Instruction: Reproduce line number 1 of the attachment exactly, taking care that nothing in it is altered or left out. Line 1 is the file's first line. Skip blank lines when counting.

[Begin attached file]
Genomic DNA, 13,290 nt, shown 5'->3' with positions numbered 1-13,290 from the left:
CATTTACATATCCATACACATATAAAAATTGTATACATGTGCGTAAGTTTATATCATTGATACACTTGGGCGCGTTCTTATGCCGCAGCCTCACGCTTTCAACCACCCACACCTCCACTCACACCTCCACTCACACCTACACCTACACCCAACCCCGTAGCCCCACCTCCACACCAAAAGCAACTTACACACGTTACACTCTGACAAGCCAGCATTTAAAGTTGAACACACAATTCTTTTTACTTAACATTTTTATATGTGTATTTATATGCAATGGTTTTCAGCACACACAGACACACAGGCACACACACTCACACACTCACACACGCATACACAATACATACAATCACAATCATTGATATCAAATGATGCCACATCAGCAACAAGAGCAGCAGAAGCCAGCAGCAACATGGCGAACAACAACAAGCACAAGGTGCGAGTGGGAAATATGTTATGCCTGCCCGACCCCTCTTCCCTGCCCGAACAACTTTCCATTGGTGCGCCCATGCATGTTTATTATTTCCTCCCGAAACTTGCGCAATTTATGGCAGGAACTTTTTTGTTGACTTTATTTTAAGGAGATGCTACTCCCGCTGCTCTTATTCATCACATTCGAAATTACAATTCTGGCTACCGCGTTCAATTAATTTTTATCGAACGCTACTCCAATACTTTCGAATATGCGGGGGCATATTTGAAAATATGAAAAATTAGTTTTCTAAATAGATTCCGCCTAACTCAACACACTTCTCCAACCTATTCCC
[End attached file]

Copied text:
Genomic DNA, 13,290 nt, shown 5'->3' with positions numbered 1-13,290 from the left: